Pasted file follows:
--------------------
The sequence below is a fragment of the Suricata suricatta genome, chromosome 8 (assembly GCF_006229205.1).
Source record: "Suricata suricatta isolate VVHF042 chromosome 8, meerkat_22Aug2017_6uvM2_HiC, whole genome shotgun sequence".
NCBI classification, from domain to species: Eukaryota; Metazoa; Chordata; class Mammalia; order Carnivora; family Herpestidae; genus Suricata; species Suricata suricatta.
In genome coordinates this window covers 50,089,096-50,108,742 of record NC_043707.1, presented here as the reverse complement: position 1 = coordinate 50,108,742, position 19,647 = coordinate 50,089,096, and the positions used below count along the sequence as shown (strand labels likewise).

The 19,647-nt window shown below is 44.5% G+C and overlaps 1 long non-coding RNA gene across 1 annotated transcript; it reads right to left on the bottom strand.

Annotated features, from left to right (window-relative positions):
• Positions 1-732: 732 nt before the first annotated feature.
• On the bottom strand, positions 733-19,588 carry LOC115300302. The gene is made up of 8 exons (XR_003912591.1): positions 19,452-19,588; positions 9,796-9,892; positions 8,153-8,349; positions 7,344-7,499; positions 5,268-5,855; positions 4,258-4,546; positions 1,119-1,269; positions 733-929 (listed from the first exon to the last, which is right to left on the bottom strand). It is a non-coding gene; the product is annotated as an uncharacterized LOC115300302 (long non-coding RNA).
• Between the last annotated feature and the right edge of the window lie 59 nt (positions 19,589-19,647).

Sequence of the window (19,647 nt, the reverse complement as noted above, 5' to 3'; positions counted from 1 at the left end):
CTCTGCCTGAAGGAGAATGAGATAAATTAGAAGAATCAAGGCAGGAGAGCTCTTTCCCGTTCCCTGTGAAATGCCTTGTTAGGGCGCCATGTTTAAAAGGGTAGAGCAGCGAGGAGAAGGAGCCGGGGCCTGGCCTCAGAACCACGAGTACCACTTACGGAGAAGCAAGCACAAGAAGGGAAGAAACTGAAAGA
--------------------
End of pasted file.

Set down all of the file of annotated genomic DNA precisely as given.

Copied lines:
The sequence below is a fragment of the Suricata suricatta genome, chromosome 8 (assembly GCF_006229205.1).
Source record: "Suricata suricatta isolate VVHF042 chromosome 8, meerkat_22Aug2017_6uvM2_HiC, whole genome shotgun sequence".
NCBI classification, from domain to species: Eukaryota; Metazoa; Chordata; class Mammalia; order Carnivora; family Herpestidae; genus Suricata; species Suricata suricatta.
In genome coordinates this window covers 50,089,096-50,108,742 of record NC_043707.1, presented here as the reverse complement: position 1 = coordinate 50,108,742, position 19,647 = coordinate 50,089,096, and the positions used below count along the sequence as shown (strand labels likewise).

The 19,647-nt window shown below is 44.5% G+C and overlaps 1 long non-coding RNA gene across 1 annotated transcript; it reads right to left on the bottom strand.

Annotated features, from left to right (window-relative positions):
• Positions 1-732: 732 nt before the first annotated feature.
• On the bottom strand, positions 733-19,588 carry LOC115300302. The gene is made up of 8 exons (XR_003912591.1): positions 19,452-19,588; positions 9,796-9,892; positions 8,153-8,349; positions 7,344-7,499; positions 5,268-5,855; positions 4,258-4,546; positions 1,119-1,269; positions 733-929 (listed from the first exon to the last, which is right to left on the bottom strand). It is a non-coding gene; the product is annotated as an uncharacterized LOC115300302 (long non-coding RNA).
• Between the last annotated feature and the right edge of the window lie 59 nt (positions 19,589-19,647).

Sequence of the window (19,647 nt, the reverse complement as noted above, 5' to 3'; positions counted from 1 at the left end):
CTCTGCCTGAAGGAGAATGAGATAAATTAGAAGAATCAAGGCAGGAGAGCTCTTTCCCGTTCCCTGTGAAATGCCTTGTTAGGGCGCCATGTTTAAAAGGGTAGAGCAGCGAGGAGAAGGAGCCGGGGCCTGGCCTCAGAACCACGAGTACCACTTACGGAGAAGCAAGCACAAGAAGGGAAGAAACTGAAAGA